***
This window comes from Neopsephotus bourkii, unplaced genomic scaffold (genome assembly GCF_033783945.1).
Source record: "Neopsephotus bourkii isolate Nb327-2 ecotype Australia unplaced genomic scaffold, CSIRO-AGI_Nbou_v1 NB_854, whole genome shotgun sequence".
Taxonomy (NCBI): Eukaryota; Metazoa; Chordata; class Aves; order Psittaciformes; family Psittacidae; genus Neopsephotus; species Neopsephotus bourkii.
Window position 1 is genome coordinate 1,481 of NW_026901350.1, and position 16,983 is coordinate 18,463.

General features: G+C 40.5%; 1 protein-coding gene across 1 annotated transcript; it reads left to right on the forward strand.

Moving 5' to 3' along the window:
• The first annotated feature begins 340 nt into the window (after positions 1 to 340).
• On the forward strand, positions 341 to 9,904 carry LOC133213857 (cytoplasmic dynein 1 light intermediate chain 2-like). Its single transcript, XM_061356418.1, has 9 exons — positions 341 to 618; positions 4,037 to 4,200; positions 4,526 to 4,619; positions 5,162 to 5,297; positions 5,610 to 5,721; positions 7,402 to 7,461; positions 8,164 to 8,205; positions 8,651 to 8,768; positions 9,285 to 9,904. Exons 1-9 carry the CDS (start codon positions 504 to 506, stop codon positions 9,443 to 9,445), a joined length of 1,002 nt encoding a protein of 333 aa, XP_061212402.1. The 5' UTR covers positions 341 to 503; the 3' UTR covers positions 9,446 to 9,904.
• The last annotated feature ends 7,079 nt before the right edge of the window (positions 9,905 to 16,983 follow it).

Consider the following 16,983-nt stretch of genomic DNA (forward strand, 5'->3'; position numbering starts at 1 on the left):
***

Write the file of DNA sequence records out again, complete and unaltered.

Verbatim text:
This window comes from Neopsephotus bourkii, unplaced genomic scaffold (genome assembly GCF_033783945.1).
Source record: "Neopsephotus bourkii isolate Nb327-2 ecotype Australia unplaced genomic scaffold, CSIRO-AGI_Nbou_v1 NB_854, whole genome shotgun sequence".
Taxonomy (NCBI): Eukaryota; Metazoa; Chordata; class Aves; order Psittaciformes; family Psittacidae; genus Neopsephotus; species Neopsephotus bourkii.
Window position 1 is genome coordinate 1,481 of NW_026901350.1, and position 16,983 is coordinate 18,463.

General features: G+C 40.5%; 1 protein-coding gene across 1 annotated transcript; it reads left to right on the forward strand.

Moving 5' to 3' along the window:
• The first annotated feature begins 340 nt into the window (after positions 1 to 340).
• On the forward strand, positions 341 to 9,904 carry LOC133213857 (cytoplasmic dynein 1 light intermediate chain 2-like). Its single transcript, XM_061356418.1, has 9 exons — positions 341 to 618; positions 4,037 to 4,200; positions 4,526 to 4,619; positions 5,162 to 5,297; positions 5,610 to 5,721; positions 7,402 to 7,461; positions 8,164 to 8,205; positions 8,651 to 8,768; positions 9,285 to 9,904. Exons 1-9 carry the CDS (start codon positions 504 to 506, stop codon positions 9,443 to 9,445), a joined length of 1,002 nt encoding a protein of 333 aa, XP_061212402.1. The 5' UTR covers positions 341 to 503; the 3' UTR covers positions 9,446 to 9,904.
• The last annotated feature ends 7,079 nt before the right edge of the window (positions 9,905 to 16,983 follow it).

Consider the following 16,983-nt stretch of genomic DNA (forward strand, 5'->3'; position numbering starts at 1 on the left):